Same-sex marriages are now legal across the entirety of the United States after a historic supreme court ruling that declared attempts by conservative states to ban them unconstitutional.
In a landmark opinion, a divided Supreme Court ruled Friday that states cannot ban same-sex marriage, establishing a new civil right and handing gay rights advocates a victory that until very recently would have seemed unthinkable.
The 5-4 ruling had Justice Anthony Kennedy writing for the majority with the four liberal justices. Each of the four conservative justices wrote their own dissent.
The far-reaching decision settles one of the major civil rights fights of this era — one that has rapidly evolved in the minds of the American public and its leaders, including President Barack Obama. He struggled with the issue and ultimately embraced same-sex marriage in the months before his 2012 re-election.
Campaigners were jubilant at the news, which was greeted by euphoric scenes on the steps of the court.
“Today marks the culmination of a decades-long campaign in the court of public opinion and in the courts of law,” said Evan Wolfson, founder of Freedom to Marry. “And while more remains to be done on many fronts, we can celebrate knowing that fairness and love (and much hard work) have won the day.”
Randy Johnson, a plaintiff in one of the concurrent cases brought before the court with his partner Paul Campion, said he still had goosebumps, hours after their 20-year-old son had texted them two words: “we won”.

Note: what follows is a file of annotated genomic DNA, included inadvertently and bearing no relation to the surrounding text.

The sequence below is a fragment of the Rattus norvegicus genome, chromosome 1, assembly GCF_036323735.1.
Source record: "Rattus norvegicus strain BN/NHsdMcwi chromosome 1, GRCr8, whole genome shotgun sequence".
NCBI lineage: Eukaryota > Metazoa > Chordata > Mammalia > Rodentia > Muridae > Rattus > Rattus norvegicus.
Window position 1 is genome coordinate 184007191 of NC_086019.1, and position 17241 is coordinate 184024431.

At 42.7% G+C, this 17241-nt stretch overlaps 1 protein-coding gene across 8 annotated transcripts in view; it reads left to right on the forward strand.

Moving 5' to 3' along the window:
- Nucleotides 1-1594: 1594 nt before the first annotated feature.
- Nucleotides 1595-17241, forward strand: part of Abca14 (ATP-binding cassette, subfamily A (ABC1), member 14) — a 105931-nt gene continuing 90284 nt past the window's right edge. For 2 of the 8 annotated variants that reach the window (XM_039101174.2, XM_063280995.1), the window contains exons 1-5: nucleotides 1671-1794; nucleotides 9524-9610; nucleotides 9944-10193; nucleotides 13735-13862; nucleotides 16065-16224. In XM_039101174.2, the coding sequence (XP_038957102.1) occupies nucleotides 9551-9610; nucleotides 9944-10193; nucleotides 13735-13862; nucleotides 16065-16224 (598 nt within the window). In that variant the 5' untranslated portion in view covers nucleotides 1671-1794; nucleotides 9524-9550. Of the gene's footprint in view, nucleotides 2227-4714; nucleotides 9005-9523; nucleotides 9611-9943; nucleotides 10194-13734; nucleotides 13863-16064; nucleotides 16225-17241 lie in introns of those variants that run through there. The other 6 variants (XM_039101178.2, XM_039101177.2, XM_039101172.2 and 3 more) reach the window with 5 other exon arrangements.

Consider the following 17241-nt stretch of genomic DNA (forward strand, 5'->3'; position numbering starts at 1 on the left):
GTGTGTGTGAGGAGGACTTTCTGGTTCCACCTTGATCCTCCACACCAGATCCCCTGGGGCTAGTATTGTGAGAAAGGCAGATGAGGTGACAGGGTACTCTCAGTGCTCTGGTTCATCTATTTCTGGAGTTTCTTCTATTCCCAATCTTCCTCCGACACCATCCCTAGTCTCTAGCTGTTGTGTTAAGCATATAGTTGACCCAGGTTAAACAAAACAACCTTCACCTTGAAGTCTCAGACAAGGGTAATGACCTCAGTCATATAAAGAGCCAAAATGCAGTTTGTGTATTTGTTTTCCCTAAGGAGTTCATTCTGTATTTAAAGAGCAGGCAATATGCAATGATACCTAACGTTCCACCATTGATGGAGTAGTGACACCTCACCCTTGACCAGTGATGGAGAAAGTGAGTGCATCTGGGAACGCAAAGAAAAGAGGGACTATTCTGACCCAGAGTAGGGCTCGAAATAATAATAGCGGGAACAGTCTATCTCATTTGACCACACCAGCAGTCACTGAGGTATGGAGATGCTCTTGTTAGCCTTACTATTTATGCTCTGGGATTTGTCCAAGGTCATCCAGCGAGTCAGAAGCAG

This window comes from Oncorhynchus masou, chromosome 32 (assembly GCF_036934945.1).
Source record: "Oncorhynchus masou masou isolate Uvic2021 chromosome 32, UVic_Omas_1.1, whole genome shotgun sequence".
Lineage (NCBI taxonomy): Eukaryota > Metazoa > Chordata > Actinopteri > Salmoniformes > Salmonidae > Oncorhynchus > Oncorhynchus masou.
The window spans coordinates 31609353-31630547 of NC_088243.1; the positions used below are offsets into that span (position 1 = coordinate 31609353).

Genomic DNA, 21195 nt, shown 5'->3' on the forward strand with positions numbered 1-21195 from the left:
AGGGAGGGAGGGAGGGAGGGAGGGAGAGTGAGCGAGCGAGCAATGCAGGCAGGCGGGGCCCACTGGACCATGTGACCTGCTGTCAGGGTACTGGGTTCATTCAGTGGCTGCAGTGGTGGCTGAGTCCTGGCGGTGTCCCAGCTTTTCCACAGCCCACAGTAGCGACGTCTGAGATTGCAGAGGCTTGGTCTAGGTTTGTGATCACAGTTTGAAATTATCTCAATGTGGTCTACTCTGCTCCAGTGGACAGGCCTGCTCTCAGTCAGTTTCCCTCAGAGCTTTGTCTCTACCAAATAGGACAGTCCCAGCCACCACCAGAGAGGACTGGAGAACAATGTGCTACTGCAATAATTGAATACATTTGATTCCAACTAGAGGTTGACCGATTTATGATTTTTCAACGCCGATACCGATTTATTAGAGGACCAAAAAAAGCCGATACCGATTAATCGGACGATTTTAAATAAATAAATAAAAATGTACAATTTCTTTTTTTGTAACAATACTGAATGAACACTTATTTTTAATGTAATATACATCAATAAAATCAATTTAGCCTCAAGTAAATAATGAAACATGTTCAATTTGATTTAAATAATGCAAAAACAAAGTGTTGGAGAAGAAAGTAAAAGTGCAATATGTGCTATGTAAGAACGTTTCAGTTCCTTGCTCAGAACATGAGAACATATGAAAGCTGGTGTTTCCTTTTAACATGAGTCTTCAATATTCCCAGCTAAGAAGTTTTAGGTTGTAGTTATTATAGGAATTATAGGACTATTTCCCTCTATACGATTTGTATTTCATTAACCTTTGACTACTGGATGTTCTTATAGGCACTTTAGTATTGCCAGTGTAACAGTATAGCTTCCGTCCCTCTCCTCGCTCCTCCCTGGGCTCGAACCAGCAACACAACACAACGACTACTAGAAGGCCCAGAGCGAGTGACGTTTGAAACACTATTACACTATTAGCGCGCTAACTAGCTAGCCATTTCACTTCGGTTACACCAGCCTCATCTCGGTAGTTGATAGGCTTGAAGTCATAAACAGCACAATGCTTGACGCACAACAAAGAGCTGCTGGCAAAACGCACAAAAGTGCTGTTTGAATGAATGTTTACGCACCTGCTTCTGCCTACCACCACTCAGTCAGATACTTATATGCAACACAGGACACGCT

“Soon as we heard the news, we were obviously in tears, and obviously overcome with emotion because this is the most amazing event we could imagine,” Johnson told the Guardian.
“It just means so much for so many people – not just gay and lesbian people,” he said. “It’s difficult for any American to see an oppressed population and people who are denied civil rights. It’s hard for anyone to handle, regardless of their orientation.”
Georgia was one of several states that began to issue marriage licenses for the first time immediately following the decision. Kathie DeNobriga, the mayor of Atlanta suburb Pine Lake who married her long-term partner last year as one of the few out gay politicians in the American south, called the court ruling “a victory of love in opposition to fear”.
“It was like I was sneaking away to get married,” she said. “Now we all have not the privilege, but a right to get married where we are.”
The rulings nonetheless kicked off a wave of decisions among courts across the country that struck down state-level bans on same-sex marriage and accelerated a trend that has seen the number of states allowing such weddings soar from just two in 2008, to all 50 in 2015 – plus the District of Columbia, from where a national celebration was only beginning on Friday morning.
The US becomes the 21st nation on earth to recognise same-sex marriage across the country.